Queen's Speech: Compulsory voter photo ID law expected to be included

10 May 2021, 11:11 | Updated: 10 May 2021, 14:52

Sadiq Khan gives take on plans to require photo ID to vote

By Daisy Stephens

Tomorrow's Queen’s Speech is expected to include the introduction of a controversial measure aimed at tackling voter fraud, the need for Brits to bring photo ID if they want to cast a vote in an election.

The proposals, which are expected to be announced on Tuesday, will also include tighter rules on voting and voter intimidation, and limits on the number of postal votes a person can hand in at a polling station on behalf of others.

If the plans go ahead, voters will need to show photographic ID in order to vote in UK general elections, as well as local council elections in England and police and crime commissioner elections in England and Wales.

Critics have said the plans would disadvantage ethnic minority voters and those on lower incomes.

“Stealing someone’s vote is stealing their voice,” said minister for the constitution and devolution Chloe Smith, speaking in support of the plans.

“Fraud, and the intent to intimidate or coerce a voter, are crimes. So this government is stamping out the space for such damage to take place in our elections.”

However, the plans have been met with criticism, with claims that it would effectively remove the right to vote from millions of people.

Data from the electoral commission has shown that nearly 3.5 million people currently do not have suitable ID.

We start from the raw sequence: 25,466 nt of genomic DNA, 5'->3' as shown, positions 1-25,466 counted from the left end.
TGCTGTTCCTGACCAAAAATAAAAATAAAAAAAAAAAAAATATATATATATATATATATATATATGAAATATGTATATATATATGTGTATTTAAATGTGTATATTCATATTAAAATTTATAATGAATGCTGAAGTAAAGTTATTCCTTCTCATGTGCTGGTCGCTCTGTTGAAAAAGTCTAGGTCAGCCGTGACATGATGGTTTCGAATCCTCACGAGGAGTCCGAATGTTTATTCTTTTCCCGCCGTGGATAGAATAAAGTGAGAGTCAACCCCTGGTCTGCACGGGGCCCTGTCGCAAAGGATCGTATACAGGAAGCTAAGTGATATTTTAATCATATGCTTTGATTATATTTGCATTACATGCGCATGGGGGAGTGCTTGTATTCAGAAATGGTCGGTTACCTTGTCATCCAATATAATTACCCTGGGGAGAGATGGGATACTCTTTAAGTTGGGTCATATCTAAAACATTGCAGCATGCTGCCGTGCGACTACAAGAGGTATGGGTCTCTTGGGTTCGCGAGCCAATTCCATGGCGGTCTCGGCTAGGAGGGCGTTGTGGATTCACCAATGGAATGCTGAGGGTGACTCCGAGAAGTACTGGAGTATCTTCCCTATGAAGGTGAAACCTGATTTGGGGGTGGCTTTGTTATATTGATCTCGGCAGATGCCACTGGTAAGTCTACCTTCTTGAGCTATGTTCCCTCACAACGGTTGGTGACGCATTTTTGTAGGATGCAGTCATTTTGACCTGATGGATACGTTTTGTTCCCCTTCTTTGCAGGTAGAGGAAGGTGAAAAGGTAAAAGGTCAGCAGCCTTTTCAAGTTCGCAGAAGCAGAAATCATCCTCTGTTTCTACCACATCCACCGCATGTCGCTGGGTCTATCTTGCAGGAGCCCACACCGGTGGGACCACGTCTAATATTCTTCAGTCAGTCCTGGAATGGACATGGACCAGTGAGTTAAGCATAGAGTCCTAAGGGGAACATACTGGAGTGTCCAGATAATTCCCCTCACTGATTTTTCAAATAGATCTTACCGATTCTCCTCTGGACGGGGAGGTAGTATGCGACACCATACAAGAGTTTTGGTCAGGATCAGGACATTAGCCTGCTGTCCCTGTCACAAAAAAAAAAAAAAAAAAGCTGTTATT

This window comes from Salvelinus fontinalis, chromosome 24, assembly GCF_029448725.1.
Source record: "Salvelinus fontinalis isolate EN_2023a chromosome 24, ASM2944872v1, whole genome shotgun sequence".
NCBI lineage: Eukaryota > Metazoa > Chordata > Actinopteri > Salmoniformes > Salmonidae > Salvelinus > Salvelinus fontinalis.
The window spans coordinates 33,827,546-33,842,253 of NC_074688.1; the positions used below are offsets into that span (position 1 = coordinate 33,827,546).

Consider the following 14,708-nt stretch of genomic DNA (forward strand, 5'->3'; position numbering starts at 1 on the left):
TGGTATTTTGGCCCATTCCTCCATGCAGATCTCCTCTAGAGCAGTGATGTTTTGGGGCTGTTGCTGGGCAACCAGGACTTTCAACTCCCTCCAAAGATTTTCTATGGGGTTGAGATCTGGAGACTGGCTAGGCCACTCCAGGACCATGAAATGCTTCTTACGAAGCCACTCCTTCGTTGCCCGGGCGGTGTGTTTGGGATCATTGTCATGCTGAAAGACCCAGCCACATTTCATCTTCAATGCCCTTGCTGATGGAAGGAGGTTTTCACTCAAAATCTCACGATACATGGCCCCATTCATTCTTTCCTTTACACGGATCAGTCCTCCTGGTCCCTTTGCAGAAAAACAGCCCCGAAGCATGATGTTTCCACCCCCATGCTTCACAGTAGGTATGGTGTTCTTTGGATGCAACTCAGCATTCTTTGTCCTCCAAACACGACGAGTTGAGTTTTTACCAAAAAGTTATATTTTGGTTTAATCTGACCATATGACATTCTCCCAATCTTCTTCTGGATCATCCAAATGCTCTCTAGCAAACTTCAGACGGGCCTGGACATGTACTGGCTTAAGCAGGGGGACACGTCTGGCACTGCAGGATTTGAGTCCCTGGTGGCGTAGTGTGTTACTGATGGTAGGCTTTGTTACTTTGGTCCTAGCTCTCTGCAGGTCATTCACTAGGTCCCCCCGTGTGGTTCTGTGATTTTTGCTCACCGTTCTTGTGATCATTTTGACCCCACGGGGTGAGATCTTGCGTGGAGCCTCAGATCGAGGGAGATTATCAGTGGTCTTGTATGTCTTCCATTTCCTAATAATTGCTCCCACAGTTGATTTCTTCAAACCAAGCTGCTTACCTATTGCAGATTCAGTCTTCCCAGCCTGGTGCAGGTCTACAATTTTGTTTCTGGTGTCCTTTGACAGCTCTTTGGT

If the acceptable forms of ID were limited to just passports and driving licences, almost a quarter of the electorate would currently be unable to vote.

According to civil rights group Liberty, young people and marginalised groups such as trans people and those without a fixed address are most likely to be harmed by the plans.

The plans have also been opposed by the Conservative Party’s own MPs, with leading MP David Davis branding them “illiberal” and claiming they “impinge on people’s privacy and convenience”.

With only one conviction of electoral fraud in 2019, Davis also argued that the plans are unnecessary, calling them a “solution in pursuit of a non-existent problem”.

The Queen’s speech, which lays out the government’s plans for the next parliamentary session, is not expected to include the reforms to adult social care which were promised in the Conservative manifesto, a delay which Cabinet Office minister Michael Gove put down partly to a lack of cross-party support for the reforms.

The speech, which will take place tomorrow, will be a smaller-scale event than usual due to Covid-19 regulations.